Within days, the Centre created partnerships and mobilised a community response to safely deliver hundreds of nutritious hot lunches to the isolated.
The wellbeing team created a health line for people to check in on health concerns, wellbeing and Covid-related symptoms.
The advice team rolled out a telephone advice service and a new web advice chat on the Centre’s website.
The longstanding befriending service evolved from face-to-face to telephone and tripled in size. Hundreds of phone calls were made every week to maintain social connections.
The Library team created an outreach service, in which staff and volunteers send bespoke book parcels based on personal interests.
Across all these areas, the Centre coordinated an unprecedented community response. Hundreds of people joined the historic effort, from volunteers to donors, artists to community partners,
Although these were difficult times, they were also times of powerful Irish community spirit and generosity. I was humbled to receive so many offers of help, from financial donations to food deliveries and offers of volunteering. Ellen Ryan, CEO
One of the Centre’s client’s family members, Sheila O’Sullivan, wrote about her dad:
“You don’t know how much this support means to me. I have had to isolate myself away from dad as I still need to attend work as a teacher. I also live a good 30-40 mins away from him. I always knew that dad was getting 3 good meals a week going to your lunch club. Plus, more importantly, the social interaction. It breaks my heart dad being at home alone. Thank you. This is just wonderful.”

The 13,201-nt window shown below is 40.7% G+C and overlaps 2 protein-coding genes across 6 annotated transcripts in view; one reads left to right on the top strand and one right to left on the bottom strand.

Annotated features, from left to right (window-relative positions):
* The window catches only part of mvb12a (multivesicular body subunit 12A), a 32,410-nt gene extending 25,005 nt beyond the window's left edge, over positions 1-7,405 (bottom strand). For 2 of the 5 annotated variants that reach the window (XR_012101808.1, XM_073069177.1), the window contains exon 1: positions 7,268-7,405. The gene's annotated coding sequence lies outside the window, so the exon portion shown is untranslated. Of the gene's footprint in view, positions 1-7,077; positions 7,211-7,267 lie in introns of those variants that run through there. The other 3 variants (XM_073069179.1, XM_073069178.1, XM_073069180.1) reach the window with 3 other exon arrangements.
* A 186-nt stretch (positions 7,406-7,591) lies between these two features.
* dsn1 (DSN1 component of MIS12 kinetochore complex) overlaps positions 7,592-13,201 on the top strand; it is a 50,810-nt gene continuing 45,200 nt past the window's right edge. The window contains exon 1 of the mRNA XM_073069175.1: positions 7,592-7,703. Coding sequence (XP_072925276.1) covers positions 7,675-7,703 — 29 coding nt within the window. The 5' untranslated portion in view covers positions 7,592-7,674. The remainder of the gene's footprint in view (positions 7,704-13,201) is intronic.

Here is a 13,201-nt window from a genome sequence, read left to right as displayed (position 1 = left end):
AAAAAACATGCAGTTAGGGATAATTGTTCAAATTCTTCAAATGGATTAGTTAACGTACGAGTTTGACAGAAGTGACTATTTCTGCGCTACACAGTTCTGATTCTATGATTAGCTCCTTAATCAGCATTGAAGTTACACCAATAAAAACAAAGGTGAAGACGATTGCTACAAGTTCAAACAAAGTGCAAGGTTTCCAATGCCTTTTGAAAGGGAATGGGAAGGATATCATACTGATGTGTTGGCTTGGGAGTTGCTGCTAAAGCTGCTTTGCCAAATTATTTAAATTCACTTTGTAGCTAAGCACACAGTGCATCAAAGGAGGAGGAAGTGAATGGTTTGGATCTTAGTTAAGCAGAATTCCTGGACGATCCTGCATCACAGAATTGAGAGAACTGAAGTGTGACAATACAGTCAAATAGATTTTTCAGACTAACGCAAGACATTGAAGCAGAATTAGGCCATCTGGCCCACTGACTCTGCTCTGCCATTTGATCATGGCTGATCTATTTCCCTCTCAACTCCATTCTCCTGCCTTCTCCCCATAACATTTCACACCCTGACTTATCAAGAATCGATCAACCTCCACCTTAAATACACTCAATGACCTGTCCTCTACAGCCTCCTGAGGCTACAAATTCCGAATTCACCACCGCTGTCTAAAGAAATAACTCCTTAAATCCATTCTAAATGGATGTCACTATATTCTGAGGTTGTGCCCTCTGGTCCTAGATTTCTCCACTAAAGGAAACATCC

The Centre’s cultural team also rose to the challenge.
With live events not possible, the LIC created a ground-breaking programme of online Irish culture called ‘Solas’.
The intention was to create high-quality online activity to keep people connected. This meant concerts, classes, talks and new artistic commissions.
It was a huge success, with almost a quarter of a million people participating. 89% rated it very good to excellent and 96% said it helped them feel more connected during Covid lockdown.
A centrepiece was the London Irish Charity Night In, in which celebrities and artists participated in an online cultural fundraiser. Fronted by LIC patron, Dermot O’Leary, the event raised over £100,000.
PREPARING FOR THE FUTURE
By mid-summer, the Centre was moving from crisis to recovery, and on towards a gradual re-opening.
The creativity, community spirit and solidarity which were evident through recent months support a hopeful, exciting path for the future.
‘This challenging time reminded us what the Centre is all about; community, resilience, coming together and looking after each other. We simply could not have done it without the commitment of hundreds of people or the support of the Irish government’s Emigrant Support Programme and Covid-19 Emergency funding. Both were critical – thank you.’ Ellen Ryan, CEO
The Centre now looks forward to slowly and safely welcoming back friends, old and new, to its historic home. With an almost 70-year history, its roots are strong, and future vision clear.
The Irish heart of London beats strong into the future